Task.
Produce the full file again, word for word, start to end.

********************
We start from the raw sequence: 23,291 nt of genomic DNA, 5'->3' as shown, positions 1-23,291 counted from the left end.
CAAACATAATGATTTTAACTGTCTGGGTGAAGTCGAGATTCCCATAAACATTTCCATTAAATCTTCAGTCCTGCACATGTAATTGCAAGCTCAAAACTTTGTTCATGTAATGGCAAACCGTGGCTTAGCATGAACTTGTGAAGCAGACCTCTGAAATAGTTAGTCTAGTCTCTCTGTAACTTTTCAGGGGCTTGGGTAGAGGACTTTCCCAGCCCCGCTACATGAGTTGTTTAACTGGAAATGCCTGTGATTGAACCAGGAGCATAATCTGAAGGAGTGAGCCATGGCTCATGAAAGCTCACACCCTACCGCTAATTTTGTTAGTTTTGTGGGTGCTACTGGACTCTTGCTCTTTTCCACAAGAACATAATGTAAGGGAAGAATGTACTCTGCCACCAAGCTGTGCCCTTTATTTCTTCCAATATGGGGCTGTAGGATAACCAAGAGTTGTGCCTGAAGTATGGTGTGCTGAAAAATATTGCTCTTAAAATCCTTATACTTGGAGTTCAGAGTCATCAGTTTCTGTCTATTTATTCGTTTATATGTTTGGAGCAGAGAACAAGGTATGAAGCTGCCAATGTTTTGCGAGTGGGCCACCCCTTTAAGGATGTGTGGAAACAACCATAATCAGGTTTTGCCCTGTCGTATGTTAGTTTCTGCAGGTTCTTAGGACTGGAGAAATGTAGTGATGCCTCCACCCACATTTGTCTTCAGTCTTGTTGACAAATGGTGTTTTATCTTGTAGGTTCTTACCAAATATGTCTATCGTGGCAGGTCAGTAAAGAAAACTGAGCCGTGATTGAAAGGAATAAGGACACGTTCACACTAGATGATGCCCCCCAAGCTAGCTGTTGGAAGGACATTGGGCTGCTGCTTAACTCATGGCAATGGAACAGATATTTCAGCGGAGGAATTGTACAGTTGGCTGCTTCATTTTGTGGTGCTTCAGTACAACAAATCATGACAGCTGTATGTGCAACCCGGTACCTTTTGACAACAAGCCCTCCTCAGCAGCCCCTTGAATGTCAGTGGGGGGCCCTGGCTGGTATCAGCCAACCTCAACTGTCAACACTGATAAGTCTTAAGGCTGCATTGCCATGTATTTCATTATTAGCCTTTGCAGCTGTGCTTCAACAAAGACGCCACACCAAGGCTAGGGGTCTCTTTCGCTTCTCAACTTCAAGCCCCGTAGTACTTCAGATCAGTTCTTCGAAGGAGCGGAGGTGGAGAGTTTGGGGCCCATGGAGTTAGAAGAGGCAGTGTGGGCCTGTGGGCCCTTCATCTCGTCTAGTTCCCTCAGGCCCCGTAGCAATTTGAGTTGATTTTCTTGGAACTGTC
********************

We start from the raw sequence: 23,291 nt of genomic DNA, 5'->3' as shown, positions 1-23,291 counted from the left end.
CAAACATAATGATTTTAACTGTCTGGGTGAAGTCGAGATTCCCATAAACATTTCCATTAAATCTTCAGTCCTGCACATGTAATTGCAAGCTCAAAACTTTGTTCATGTAATGGCAAACCGTGGCTTAGCATGAACTTGTGAAGCAGACCTCTGAAATAGTTAGTCTAGTCTCTCTGTAACTTTTCAGGGGCTTGGGTAGAGGACTTTCCCAGCCCCGCTACATGAGTTGTTTAACTGGAAATGCCTGTGATTGAACCAGGAGCATAATCTGAAGGAGTGAGCCATGGCTCATGAAAGCTCACACCCTACCGCTAATTTTGTTAGTTTTGTGGGTGCTACTGGACTCTTGCTCTTTTCCACAAGAACATAATGTAAGGGAAGAATGTACTCTGCCACCAAGCTGTGCCCTTTATTTCTTCCAATATGGGGCTGTAGGATAACCAAGAGTTGTGCCTGAAGTATGGTGTGCTGAAAAATATTGCTCTTAAAATCCTTATACTTGGAGTTCAGAGTCATCAGTTTCTGTCTATTTATTCGTTTATATGTTTGGAGCAGAGAACAAGGTATGAAGCTGCCAATGTTTTGCGAGTGGGCCACCCCTTTAAGGATGTGTGGAAACAACCATAATCAGGTTTTGCCCTGTCGTATGTTAGTTTCTGCAGGTTCTTAGGACTGGAGAAATGTAGTGATGCCTCCACCCACATTTGTCTTCAGTCTTGTTGACAAATGGTGTTTTATCTTGTAGGTTCTTACCAAATATGTCTATCGTGGCAGGTCAGTAAAGAAAACTGAGCCGTGATTGAAAGGAATAAGGACACGTTCACACTAGATGATGCCCCCCAAGCTAGCTGTTGGAAGGACATTGGGCTGCTGCTTAACTCATGGCAATGGAACAGATATTTCAGCGGAGGAATTGTACAGTTGGCTGCTTCATTTTGTGGTGCTTCAGTACAACAAATCATGACAGCTGTATGTGCAACCCGGTACCTTTTGACAACAAGCCCTCCTCAGCAGCCCCTTGAATGTCAGTGGGGGGCCCTGGCTGGTATCAGCCAACCTCAACTGTCAACACTGATAAGTCTTAAGGCTGCATTGCCATGTATTTCATTATTAGCCTTTGCAGCTGTGCTTCAACAAAGACGCCACACCAAGGCTAGGGGTCTCTTTCGCTTCTCAACTTCAAGCCCCGTAGTACTTCAGATCAGTTCTTCGAAGGAGCGGAGGTGGAGAGTTTGGGGCCCATGGAGTTAGAAGAGGCAGTGTGGGCCTGTGGGCCCTTCATCTCGTCTAGTTCCCTCAGGCCCCGTAGCAATTTGAGTTGATTTTCTTGGAACTGTC